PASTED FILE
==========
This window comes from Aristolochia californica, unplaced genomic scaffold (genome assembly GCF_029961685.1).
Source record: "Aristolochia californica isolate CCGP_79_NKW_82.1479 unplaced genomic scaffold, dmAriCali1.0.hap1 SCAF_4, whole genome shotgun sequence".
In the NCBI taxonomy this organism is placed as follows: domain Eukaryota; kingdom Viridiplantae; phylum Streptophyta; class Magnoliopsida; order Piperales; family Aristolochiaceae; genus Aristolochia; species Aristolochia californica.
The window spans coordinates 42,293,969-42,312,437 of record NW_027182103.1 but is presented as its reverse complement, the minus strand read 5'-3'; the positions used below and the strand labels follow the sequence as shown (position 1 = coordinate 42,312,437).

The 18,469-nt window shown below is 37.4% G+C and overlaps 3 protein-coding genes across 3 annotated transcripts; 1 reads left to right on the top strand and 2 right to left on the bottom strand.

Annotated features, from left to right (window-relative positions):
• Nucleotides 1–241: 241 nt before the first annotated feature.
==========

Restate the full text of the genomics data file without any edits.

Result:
This window comes from Aristolochia californica, unplaced genomic scaffold (genome assembly GCF_029961685.1).
Source record: "Aristolochia californica isolate CCGP_79_NKW_82.1479 unplaced genomic scaffold, dmAriCali1.0.hap1 SCAF_4, whole genome shotgun sequence".
In the NCBI taxonomy this organism is placed as follows: domain Eukaryota; kingdom Viridiplantae; phylum Streptophyta; class Magnoliopsida; order Piperales; family Aristolochiaceae; genus Aristolochia; species Aristolochia californica.
The window spans coordinates 42,293,969-42,312,437 of record NW_027182103.1 but is presented as its reverse complement, the minus strand read 5'-3'; the positions used below and the strand labels follow the sequence as shown (position 1 = coordinate 42,312,437).

The 18,469-nt window shown below is 37.4% G+C and overlaps 3 protein-coding genes across 3 annotated transcripts; 1 reads left to right on the top strand and 2 right to left on the bottom strand.

Annotated features, from left to right (window-relative positions):
• Nucleotides 1–241: 241 nt before the first annotated feature.